While most anaerobic digesters process "wet" materials, the UW-Oshkosh facility is the nation's first commercial-scale "dry" biodigester, meaning that the plant takes in source-separated organics in solid form instead of liquid slurries. At UW-Oshkosh's Reeve Memorial Union, students are encouraged to "Feed the Beast" by putting their food waste, napkins, and pizza boxes into separate receptacles for the anaerobic digester. The digester takes in 8,000 tons of food and yard waste annually; some of this feedstock comes from the campus, but the bulk is supermarket produce and yard waste collected by the City of Oshkosh. The source-separated organics are processed to yield biogas and biosolids that are similar to late-stage compost. The solid materials are sold within the state as fertilizer, and the biogas is used to maintain constant temperatures throughout the digester process and to produce electricity, which is sold back to the grid. As of summer 2012, the facility was operating at 50 percent capacity. When fully operational, it will be able to provide up to 10 percent of the campus's electricity and heat. UW-Oshkosh is also using the digester as a learning tool: the school invites visitors to come and see the system in action, and students collect data on the digester feedstock to determine its optimum composition. At UW-Oshkosh, anaerobic digestion is moving the campus closer to achieving its ambitious sustainability goals by generating clean, local, renewable energy.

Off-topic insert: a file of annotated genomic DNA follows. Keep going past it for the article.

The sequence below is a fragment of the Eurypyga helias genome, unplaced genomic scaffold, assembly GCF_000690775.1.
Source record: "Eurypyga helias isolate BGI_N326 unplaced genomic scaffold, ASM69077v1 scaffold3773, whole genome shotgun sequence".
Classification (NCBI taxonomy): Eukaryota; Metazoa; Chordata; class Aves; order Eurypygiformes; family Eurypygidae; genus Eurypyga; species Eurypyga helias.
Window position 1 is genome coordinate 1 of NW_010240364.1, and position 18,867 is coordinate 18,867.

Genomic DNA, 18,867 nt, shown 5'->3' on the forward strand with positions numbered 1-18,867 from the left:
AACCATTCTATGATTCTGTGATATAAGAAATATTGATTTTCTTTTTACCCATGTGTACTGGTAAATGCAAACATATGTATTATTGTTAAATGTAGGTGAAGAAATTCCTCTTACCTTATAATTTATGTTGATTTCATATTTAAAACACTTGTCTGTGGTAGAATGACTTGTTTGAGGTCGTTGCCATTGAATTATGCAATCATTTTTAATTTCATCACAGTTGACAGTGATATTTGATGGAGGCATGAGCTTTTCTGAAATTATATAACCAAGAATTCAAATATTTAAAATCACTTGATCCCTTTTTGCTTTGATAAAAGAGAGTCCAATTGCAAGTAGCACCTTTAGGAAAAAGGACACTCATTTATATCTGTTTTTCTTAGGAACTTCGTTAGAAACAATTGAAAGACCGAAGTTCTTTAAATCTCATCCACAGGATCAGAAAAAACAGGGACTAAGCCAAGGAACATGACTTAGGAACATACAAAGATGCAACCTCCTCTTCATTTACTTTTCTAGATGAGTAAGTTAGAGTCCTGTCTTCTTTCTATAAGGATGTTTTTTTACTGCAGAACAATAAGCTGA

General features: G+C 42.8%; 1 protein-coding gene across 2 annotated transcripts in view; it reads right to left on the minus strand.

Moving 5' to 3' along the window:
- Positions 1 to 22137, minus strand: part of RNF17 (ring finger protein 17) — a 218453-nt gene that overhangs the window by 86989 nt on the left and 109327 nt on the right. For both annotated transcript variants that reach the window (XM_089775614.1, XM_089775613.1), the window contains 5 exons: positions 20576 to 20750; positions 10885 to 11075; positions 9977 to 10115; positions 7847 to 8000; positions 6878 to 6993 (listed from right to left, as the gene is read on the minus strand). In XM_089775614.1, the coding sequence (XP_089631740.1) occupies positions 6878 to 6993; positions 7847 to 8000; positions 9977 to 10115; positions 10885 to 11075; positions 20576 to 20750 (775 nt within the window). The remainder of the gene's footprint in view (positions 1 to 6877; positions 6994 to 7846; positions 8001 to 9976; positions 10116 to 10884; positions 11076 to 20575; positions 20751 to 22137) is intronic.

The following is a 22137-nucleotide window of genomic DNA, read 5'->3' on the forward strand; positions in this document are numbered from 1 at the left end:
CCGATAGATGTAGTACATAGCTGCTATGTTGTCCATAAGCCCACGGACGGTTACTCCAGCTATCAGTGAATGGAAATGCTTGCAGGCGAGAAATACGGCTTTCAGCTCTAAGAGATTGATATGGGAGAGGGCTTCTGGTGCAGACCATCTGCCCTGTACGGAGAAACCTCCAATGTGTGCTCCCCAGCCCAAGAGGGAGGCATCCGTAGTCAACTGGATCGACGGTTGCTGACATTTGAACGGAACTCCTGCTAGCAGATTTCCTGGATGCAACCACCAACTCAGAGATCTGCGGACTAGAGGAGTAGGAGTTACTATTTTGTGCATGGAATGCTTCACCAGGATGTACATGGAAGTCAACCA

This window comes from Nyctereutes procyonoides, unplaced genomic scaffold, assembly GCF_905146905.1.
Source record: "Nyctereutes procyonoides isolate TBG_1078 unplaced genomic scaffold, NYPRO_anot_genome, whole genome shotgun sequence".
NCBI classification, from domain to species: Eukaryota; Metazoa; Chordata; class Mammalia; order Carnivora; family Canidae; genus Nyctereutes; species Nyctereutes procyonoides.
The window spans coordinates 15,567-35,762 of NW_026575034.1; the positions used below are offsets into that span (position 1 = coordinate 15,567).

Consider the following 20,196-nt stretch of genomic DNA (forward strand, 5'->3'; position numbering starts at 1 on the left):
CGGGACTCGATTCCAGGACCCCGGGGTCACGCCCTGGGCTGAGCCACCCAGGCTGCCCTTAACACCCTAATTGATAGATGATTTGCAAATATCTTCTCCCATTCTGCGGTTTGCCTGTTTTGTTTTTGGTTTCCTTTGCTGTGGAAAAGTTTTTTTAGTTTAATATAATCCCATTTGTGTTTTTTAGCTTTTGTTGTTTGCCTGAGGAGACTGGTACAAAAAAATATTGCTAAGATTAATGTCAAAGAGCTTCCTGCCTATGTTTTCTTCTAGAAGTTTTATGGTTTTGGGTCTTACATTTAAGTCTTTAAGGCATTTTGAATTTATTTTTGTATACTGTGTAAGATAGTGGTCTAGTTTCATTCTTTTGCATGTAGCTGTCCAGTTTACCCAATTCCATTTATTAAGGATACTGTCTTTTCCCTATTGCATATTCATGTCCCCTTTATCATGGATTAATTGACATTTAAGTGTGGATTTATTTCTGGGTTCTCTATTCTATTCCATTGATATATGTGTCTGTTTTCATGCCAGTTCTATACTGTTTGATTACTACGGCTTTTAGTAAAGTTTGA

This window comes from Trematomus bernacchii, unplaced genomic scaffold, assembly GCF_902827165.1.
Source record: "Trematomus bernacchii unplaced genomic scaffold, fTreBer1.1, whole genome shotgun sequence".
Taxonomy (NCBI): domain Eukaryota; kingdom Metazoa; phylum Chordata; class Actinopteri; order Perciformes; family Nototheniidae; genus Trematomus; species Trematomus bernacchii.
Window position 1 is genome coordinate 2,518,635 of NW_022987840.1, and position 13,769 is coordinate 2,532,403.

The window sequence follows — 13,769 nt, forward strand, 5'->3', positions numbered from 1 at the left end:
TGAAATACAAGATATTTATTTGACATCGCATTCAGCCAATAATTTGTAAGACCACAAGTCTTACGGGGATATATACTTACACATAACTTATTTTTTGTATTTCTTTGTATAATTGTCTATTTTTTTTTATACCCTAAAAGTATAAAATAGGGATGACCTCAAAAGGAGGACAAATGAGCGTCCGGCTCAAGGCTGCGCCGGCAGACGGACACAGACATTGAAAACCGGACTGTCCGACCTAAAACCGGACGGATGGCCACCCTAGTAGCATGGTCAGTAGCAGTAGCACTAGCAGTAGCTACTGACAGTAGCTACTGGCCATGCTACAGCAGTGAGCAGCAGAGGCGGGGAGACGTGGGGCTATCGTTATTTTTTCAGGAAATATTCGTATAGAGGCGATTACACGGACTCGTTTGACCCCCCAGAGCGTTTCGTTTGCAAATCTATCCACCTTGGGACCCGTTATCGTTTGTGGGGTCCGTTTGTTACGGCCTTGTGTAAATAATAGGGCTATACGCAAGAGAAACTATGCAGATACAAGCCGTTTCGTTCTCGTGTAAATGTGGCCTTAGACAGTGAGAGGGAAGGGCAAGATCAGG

UW-Oshkosh Today "Feed the Beast":